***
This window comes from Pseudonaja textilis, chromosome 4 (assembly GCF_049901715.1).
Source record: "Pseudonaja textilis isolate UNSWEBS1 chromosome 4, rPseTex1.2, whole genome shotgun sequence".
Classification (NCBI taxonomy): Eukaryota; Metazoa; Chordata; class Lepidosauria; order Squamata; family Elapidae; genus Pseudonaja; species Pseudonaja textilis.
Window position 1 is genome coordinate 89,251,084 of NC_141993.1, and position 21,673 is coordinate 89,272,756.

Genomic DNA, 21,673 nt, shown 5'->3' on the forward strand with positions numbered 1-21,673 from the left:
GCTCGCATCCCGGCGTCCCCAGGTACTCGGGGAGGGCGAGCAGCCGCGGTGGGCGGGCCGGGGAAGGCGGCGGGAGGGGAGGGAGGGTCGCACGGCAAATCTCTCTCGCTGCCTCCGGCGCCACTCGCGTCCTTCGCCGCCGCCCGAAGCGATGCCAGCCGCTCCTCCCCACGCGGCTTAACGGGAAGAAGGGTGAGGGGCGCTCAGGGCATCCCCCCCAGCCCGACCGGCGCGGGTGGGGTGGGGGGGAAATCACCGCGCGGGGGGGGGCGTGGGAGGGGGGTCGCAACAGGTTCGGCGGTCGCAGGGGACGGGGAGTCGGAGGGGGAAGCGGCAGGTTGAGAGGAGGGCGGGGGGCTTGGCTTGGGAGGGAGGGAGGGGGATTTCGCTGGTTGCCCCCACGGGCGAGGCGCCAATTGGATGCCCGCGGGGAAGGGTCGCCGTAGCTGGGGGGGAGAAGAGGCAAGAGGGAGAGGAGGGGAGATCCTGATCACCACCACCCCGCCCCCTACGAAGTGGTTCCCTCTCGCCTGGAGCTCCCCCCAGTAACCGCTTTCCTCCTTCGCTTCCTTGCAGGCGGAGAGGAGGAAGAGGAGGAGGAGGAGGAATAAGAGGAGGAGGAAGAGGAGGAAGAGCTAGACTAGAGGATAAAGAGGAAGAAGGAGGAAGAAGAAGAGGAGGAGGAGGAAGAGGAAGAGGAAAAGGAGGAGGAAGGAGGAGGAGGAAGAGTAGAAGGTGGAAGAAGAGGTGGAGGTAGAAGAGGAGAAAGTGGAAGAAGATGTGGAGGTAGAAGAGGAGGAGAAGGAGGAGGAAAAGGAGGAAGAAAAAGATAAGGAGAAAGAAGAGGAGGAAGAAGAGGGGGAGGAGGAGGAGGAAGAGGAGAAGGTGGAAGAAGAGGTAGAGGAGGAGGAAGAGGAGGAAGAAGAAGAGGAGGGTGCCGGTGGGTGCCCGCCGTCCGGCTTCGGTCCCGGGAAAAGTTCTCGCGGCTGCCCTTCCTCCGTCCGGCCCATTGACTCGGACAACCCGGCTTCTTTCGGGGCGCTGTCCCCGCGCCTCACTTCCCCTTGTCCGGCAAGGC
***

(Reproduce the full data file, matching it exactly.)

This window comes from Pseudonaja textilis, chromosome 4 (assembly GCF_049901715.1).
Source record: "Pseudonaja textilis isolate UNSWEBS1 chromosome 4, rPseTex1.2, whole genome shotgun sequence".
Classification (NCBI taxonomy): Eukaryota; Metazoa; Chordata; class Lepidosauria; order Squamata; family Elapidae; genus Pseudonaja; species Pseudonaja textilis.
Window position 1 is genome coordinate 89,251,084 of NC_141993.1, and position 21,673 is coordinate 89,272,756.

Genomic DNA, 21,673 nt, shown 5'->3' on the forward strand with positions numbered 1-21,673 from the left:
GCTCGCATCCCGGCGTCCCCAGGTACTCGGGGAGGGCGAGCAGCCGCGGTGGGCGGGCCGGGGAAGGCGGCGGGAGGGGAGGGAGGGTCGCACGGCAAATCTCTCTCGCTGCCTCCGGCGCCACTCGCGTCCTTCGCCGCCGCCCGAAGCGATGCCAGCCGCTCCTCCCCACGCGGCTTAACGGGAAGAAGGGTGAGGGGCGCTCAGGGCATCCCCCCCAGCCCGACCGGCGCGGGTGGGGTGGGGGGGAAATCACCGCGCGGGGGGGGGCGTGGGAGGGGGGTCGCAACAGGTTCGGCGGTCGCAGGGGACGGGGAGTCGGAGGGGGAAGCGGCAGGTTGAGAGGAGGGCGGGGGGCTTGGCTTGGGAGGGAGGGAGGGGGATTTCGCTGGTTGCCCCCACGGGCGAGGCGCCAATTGGATGCCCGCGGGGAAGGGTCGCCGTAGCTGGGGGGGAGAAGAGGCAAGAGGGAGAGGAGGGGAGATCCTGATCACCACCACCCCGCCCCCTACGAAGTGGTTCCCTCTCGCCTGGAGCTCCCCCCAGTAACCGCTTTCCTCCTTCGCTTCCTTGCAGGCGGAGAGGAGGAAGAGGAGGAGGAGGAGGAATAAGAGGAGGAGGAAGAGGAGGAAGAGCTAGACTAGAGGATAAAGAGGAAGAAGGAGGAAGAAGAAGAGGAGGAGGAGGAAGAGGAAGAGGAAAAGGAGGAGGAAGGAGGAGGAGGAAGAGTAGAAGGTGGAAGAAGAGGTGGAGGTAGAAGAGGAGAAAGTGGAAGAAGATGTGGAGGTAGAAGAGGAGGAGAAGGAGGAGGAAAAGGAGGAAGAAAAAGATAAGGAGAAAGAAGAGGAGGAAGAAGAGGGGGAGGAGGAGGAGGAAGAGGAGAAGGTGGAAGAAGAGGTAGAGGAGGAGGAAGAGGAGGAAGAAGAAGAGGAGGGTGCCGGTGGGTGCCCGCCGTCCGGCTTCGGTCCCGGGAAAAGTTCTCGCGGCTGCCCTTCCTCCGTCCGGCCCATTGACTCGGACAACCCGGCTTCTTTCGGGGCGCTGTCCCCGCGCCTCACTTCCCCTTGTCCGGCAAGGC